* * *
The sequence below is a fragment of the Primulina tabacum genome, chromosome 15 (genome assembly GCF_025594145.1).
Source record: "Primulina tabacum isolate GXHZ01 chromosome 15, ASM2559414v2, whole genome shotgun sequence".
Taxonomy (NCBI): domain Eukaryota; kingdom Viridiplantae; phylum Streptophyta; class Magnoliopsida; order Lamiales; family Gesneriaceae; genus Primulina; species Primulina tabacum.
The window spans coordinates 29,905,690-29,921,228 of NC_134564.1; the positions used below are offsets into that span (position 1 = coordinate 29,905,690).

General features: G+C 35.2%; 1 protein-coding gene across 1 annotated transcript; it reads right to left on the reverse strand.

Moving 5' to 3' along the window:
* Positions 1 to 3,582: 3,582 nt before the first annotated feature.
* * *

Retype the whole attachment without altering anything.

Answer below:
The sequence below is a fragment of the Primulina tabacum genome, chromosome 15 (genome assembly GCF_025594145.1).
Source record: "Primulina tabacum isolate GXHZ01 chromosome 15, ASM2559414v2, whole genome shotgun sequence".
Taxonomy (NCBI): domain Eukaryota; kingdom Viridiplantae; phylum Streptophyta; class Magnoliopsida; order Lamiales; family Gesneriaceae; genus Primulina; species Primulina tabacum.
The window spans coordinates 29,905,690-29,921,228 of NC_134564.1; the positions used below are offsets into that span (position 1 = coordinate 29,905,690).

General features: G+C 35.2%; 1 protein-coding gene across 1 annotated transcript; it reads right to left on the reverse strand.

Moving 5' to 3' along the window:
* Positions 1 to 3,582: 3,582 nt before the first annotated feature.